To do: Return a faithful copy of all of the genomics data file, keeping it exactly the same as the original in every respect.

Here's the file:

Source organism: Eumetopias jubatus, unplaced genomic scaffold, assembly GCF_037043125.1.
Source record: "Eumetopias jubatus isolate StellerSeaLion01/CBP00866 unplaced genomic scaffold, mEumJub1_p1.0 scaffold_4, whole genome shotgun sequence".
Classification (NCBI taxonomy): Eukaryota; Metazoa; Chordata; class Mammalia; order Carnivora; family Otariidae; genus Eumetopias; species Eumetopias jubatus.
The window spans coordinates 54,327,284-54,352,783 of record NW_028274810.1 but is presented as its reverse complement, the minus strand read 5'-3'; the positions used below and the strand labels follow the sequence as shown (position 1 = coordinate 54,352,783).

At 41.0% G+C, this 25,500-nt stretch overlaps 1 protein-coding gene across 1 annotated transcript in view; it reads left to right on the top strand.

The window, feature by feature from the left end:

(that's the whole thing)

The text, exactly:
Source organism: Eumetopias jubatus, unplaced genomic scaffold, assembly GCF_037043125.1.
Source record: "Eumetopias jubatus isolate StellerSeaLion01/CBP00866 unplaced genomic scaffold, mEumJub1_p1.0 scaffold_4, whole genome shotgun sequence".
Classification (NCBI taxonomy): Eukaryota; Metazoa; Chordata; class Mammalia; order Carnivora; family Otariidae; genus Eumetopias; species Eumetopias jubatus.
The window spans coordinates 54,327,284-54,352,783 of record NW_028274810.1 but is presented as its reverse complement, the minus strand read 5'-3'; the positions used below and the strand labels follow the sequence as shown (position 1 = coordinate 54,352,783).

At 41.0% G+C, this 25,500-nt stretch overlaps 1 protein-coding gene across 1 annotated transcript in view; it reads left to right on the top strand.

The window, feature by feature from the left end: